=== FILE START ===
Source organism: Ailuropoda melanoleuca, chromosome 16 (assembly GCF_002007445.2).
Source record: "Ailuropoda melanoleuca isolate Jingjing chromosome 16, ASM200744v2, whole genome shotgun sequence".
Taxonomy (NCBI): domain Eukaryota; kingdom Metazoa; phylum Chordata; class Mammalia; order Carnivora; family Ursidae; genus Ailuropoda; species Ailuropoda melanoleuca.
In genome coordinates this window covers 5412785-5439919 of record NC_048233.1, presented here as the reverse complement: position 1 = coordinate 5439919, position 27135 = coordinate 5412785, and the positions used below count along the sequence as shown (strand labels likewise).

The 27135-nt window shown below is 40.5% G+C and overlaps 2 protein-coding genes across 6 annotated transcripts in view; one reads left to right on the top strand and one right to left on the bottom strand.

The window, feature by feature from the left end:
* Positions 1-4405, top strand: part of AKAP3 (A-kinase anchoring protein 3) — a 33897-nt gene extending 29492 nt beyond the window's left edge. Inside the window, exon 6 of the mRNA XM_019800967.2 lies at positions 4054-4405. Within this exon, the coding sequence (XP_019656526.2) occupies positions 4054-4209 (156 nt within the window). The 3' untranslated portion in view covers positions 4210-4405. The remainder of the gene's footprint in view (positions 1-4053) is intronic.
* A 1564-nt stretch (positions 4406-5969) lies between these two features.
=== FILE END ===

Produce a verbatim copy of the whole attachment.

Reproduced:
Source organism: Ailuropoda melanoleuca, chromosome 16 (assembly GCF_002007445.2).
Source record: "Ailuropoda melanoleuca isolate Jingjing chromosome 16, ASM200744v2, whole genome shotgun sequence".
Taxonomy (NCBI): domain Eukaryota; kingdom Metazoa; phylum Chordata; class Mammalia; order Carnivora; family Ursidae; genus Ailuropoda; species Ailuropoda melanoleuca.
In genome coordinates this window covers 5412785-5439919 of record NC_048233.1, presented here as the reverse complement: position 1 = coordinate 5439919, position 27135 = coordinate 5412785, and the positions used below count along the sequence as shown (strand labels likewise).

The 27135-nt window shown below is 40.5% G+C and overlaps 2 protein-coding genes across 6 annotated transcripts in view; one reads left to right on the top strand and one right to left on the bottom strand.

The window, feature by feature from the left end:
* Positions 1-4405, top strand: part of AKAP3 (A-kinase anchoring protein 3) — a 33897-nt gene extending 29492 nt beyond the window's left edge. Inside the window, exon 6 of the mRNA XM_019800967.2 lies at positions 4054-4405. Within this exon, the coding sequence (XP_019656526.2) occupies positions 4054-4209 (156 nt within the window). The 3' untranslated portion in view covers positions 4210-4405. The remainder of the gene's footprint in view (positions 1-4053) is intronic.
* A 1564-nt stretch (positions 4406-5969) lies between these two features.